Climate Conference Turns 21
by Catie Wise on Friday, December 11th, 2015
Monday November 30th was the first day of the 2015 Paris Climate Conference, better known as COP21. The annual Conference of Parties (COP) typically meets to assess how well the plan from the Rio Convention is being executed. According to the COP21 website, the Rio Convention began “the international political response to climate change… at the Rio Earth Summit in 1992, where [it] included the adoption of the UN Framework on the Climate Change (UNFCCC).” Also, as reported by cop21paris.org, “this convention set out a framework for action aimed at stabilising atmospheric concentrations of greenhouse gases (GHGs) to avoid ‘dangerous anthropogenic interference with the climate system.’” The very first COP occurred in 1995 in Berlin, and the conferences have continued annually, producing multiple significant meetings since the start of COP.
COP21 is focusing specifically on “[reaching] a legally binding and universal agreement on climate, with the aim of keeping global warming below 2°C,” as stated by cop21paris.org. This year’s conference is being held in Paris, France, and is one of the biggest international conferences to ever occur in the country with participation from leaders of about 150 nations. Many officials and leaders, including President Barack Obama, believe that on December 11th, 2015, when COP21 ends, they will be successful in coming to a global agreement regarding climate change.
On the first day of the conference, China and the United States, the two countries with the greatest greenhouse gas production, discussed the steps needed in order to achieve the goal. During Obama’s address to the conference, he stated that the United States understands its effect on the climate change and its ability to solve the problem.
According to CNN, Obama also stated, “Over the last seven year, we’ve made ambitious investments in clean energy and ambitious reductions in our carbon emissions. We’ve multiplied wind power threefold, and solar power more than twenty-fold, helping create parts of America where these clean power sources are finally cheaper than dirtier, conventional power.”
The Chinese president, Xi Jinping, stated his belief that COP21 “is not a finish line, but a new starting point,” and that any endpoint should incorporate the differences between all nations, as reported by CNN.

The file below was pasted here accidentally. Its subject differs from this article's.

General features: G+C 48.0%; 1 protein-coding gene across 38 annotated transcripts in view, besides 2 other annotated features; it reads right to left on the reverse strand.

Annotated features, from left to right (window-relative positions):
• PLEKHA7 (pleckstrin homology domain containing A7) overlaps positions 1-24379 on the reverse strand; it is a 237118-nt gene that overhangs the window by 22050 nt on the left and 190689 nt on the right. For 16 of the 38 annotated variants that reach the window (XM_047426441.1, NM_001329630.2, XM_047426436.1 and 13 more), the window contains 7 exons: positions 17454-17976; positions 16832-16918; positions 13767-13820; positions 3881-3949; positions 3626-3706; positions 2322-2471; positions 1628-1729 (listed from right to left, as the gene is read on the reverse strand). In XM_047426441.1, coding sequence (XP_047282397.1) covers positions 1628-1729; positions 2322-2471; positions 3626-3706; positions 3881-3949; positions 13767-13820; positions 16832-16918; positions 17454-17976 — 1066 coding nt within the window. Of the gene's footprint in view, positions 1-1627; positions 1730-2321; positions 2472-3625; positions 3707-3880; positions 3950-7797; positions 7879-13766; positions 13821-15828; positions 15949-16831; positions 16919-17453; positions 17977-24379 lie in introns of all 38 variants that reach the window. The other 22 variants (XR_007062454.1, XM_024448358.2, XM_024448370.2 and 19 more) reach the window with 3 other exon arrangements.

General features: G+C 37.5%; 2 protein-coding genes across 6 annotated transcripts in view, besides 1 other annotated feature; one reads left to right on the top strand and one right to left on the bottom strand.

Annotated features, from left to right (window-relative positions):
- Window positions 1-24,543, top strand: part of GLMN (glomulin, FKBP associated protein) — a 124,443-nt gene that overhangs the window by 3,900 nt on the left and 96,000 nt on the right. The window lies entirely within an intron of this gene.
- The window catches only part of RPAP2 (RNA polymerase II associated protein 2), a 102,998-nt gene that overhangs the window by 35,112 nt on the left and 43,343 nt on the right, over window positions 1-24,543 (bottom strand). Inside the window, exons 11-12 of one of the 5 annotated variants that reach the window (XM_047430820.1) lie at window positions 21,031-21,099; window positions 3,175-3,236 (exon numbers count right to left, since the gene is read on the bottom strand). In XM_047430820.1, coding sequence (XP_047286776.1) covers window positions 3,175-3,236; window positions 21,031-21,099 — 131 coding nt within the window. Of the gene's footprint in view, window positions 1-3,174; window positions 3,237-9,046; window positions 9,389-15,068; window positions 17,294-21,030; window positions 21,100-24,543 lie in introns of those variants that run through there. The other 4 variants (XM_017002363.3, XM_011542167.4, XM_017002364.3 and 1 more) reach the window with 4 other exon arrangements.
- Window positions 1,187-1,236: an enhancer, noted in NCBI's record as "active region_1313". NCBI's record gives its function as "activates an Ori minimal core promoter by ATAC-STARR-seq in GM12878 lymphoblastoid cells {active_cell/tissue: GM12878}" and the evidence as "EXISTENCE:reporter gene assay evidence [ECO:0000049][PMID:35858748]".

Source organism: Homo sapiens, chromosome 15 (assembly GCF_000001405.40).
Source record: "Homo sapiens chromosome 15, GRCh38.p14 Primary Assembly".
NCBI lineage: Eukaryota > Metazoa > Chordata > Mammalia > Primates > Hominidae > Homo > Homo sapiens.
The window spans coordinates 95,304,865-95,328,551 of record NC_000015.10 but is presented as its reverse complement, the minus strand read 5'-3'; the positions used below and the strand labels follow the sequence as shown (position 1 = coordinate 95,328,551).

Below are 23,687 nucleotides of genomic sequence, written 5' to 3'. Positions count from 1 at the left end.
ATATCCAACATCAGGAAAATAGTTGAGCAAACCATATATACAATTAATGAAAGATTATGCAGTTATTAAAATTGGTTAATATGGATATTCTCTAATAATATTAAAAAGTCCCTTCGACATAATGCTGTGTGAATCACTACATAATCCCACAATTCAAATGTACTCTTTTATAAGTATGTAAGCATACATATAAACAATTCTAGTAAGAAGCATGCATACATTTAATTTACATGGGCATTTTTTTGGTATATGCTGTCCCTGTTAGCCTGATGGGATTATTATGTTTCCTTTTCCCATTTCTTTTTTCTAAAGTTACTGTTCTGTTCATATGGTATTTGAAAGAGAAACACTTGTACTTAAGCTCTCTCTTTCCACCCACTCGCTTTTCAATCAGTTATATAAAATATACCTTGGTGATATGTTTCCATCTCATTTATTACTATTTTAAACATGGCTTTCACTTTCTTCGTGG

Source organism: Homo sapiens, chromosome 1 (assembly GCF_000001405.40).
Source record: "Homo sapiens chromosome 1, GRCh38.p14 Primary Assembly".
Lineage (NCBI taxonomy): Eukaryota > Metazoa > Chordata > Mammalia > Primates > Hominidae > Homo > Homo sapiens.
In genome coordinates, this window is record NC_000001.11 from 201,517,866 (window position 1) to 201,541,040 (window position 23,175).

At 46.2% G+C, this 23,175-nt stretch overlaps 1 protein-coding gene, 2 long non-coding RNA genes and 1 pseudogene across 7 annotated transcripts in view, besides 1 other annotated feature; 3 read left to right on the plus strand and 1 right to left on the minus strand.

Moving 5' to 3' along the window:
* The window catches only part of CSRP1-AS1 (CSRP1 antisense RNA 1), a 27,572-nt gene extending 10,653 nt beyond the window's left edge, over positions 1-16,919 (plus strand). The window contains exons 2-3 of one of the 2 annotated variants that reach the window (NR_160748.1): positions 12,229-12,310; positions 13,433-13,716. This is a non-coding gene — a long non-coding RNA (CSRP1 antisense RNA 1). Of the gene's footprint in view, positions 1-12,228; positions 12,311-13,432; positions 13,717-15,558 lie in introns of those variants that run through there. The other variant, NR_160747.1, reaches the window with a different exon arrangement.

The president of Russia, Vladimir Putin, said that climate change is “one of the greatest threats humanity is facing.” According to CNN, Putin also stated that “’Russia not only prevented the increase of greenhouse emissions, it has reduced them’… promising a 70% reduction in emissions from 1990 levels by 2030.”
CNN also reported that the Indian Prime Minister, Narendra Modi, desired a “comprehensive, equitable and durable agreement that leads [them] to restore balance between humanity and nature,” and that German Chancellor Angela Merkel reminded the members of the conference of the “billions of people pinning their hopes on what [they] do in Paris.” Across the board, the overall viewpoint of the members of COP21 is to come out the other end of the conference with a clear plan for the future.
The issue of climate change is not only a problem discussed by global leaders, but it is also a topic of discussion right here at Milton Academy. Milton provides many platforms to talk about the issue and to try to do something about it, with clubs like the Sustainability Club and Lorax. Zack Herman (II), a member of the Sustainability Club, says “the main focus of the Sustainability Club this year is to really focus on the effect of plastic on the environment by getting Smart Water out of the bookstore. The production of plastic is contributing to greenhouse gasses, and we have these huge basically plastic islands in the middle of the oceans – some as big as Texas – where our plastic is just building up. We, as a club, want to try to get across to the community how just a little thing like a plastic bottle can contribute to something as big as climate change.”
Along with discussions among clubs, there is also open talk of climate change throughout the Milton community. Mr. Moriarty, on the topic of COP21, believes that “any reasonably attainable goal is not going to stop climate change. The things that sound like they’re different from the last time they tried this, is that now almost everybody agrees that the science says global warming is happening, and that humans have a big hand in it. Even though they are not willing to agree that humans are the definitive cause, we’re a big contributor, and therefore, we need to do something about it. The frightening thing is that if we don’t make significant changes, then everything is going to happen faster and faster. Adding a little bit more, and a little bit more makes everything worse faster, and this issue is happening with temperature changes.”
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